Double trouble for Joe
Schmidt must pick a pair who can break down the Wallabies
Joe Schmidt would have known the majority of his first test team long before Ireland departed Dublin airport.
There can only be one obvious reason why he chose to list Peter O'Mahony and Jonathan Sexton as co-captains for the three tests once Rory Best's hamstring didn't heal.
The plan all along must be to give both of them at least one game off.
Sexton sat out three quarters of the first test in Brisbane and entered the combat zone with a one-point lead.
The fact that Ireland failed to register a score - and conceded ten points - in his time on the field will bother him.
Either way, Sexton will be laser-focused on changing the complexion of the series in Melbourne.
In terms of O'Mahony, it is highly likely that he will make way in the second test on the presumption that he has been pencilled in for the third.
This is where it all gets interesting for Schmidt.
The joint venture of David Pocock and Michael Hooper into the breakdown was decisive at Suncorp Stadium.
When Pocock wasn't turning over ball, he was slowing it down and the contrast in quick ball between the two nations was startling.
Ireland appeared to adopt a similar approach to that of Leinster against the Scarlets' dynamic duo of Tadhg Beirne and James Davies.
The game plan was largely predicated on protecting their own ruck ball rather than going after the Wallabies.
Schmidt can even out the contest in this department by awarding Beirne his debut cap on the blindside and calling up the fit-again Dan Leavy.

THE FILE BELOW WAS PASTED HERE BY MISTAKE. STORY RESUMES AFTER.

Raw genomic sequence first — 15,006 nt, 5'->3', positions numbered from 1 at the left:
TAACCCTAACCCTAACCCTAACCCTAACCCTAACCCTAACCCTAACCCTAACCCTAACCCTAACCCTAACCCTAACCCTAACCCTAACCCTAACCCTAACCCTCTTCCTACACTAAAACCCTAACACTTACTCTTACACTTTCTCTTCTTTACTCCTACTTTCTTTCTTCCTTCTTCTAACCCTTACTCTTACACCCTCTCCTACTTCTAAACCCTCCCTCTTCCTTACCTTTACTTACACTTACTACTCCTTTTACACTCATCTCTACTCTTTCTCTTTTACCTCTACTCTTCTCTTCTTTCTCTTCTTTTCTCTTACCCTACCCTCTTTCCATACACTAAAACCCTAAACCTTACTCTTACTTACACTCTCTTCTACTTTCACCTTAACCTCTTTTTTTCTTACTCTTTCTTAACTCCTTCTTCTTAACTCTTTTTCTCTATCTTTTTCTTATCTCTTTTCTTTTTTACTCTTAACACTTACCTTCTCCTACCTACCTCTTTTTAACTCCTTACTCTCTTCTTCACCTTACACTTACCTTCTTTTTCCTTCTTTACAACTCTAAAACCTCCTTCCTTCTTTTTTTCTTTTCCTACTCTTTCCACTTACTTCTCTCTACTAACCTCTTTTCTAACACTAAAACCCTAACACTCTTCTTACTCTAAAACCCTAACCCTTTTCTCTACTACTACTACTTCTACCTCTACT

Ireland have just 11 more test matches between now and the build-up to the 2019 Rugby World Cup.
This is the perfect platform for Beirne to showcase his talents as a menace at the ruck and the maul, a smooth lineout operator, and fine ball player from the blindside.
The recall of Devin Toner would shift some of the responsibility shouldered by O'Mahony as a target out of touch.
Ireland cannot be content with allowing Australia to clean the ball with ease.
Beirne's brilliance in this area as a poacher and athletic nuisance is needed.
Ireland's greatest area of concern all season long has been their defensive frailty on the edges.
The return of the highly intelligent Garry Ringrose to outside centre and the presence of Beirne and Leavy to draw more gold shirts into the breakdown could make all the difference.
Apparently, Leavy was the only player from the 32-man squad that was not considered for Brisbane.
The warrior attitude the Leinster flanker carries as an iron presence on the floor and on the ball is a missing link between the Grand Slam and last Saturday.
It was always likely that the former Ireland U20 captain would have a breakout season once he was given his head by Leo Cullen and Schmidt.
While Beirne and Leavy are not Pocock and Hooper at the breakdown, they have other tools to their belt.
The back-five reputation of Beirne is well-earned for the sound second-row basics at lineout, scrum and maul allied to the more cerebral skills of a loose forward.
While Leavy has always been a glutton for punishment on the ground, he has been moulded into a powerful leg-pumping carrier, who can crack the gain line, even at close quarters.
Ireland are in need of their own dynamic duo.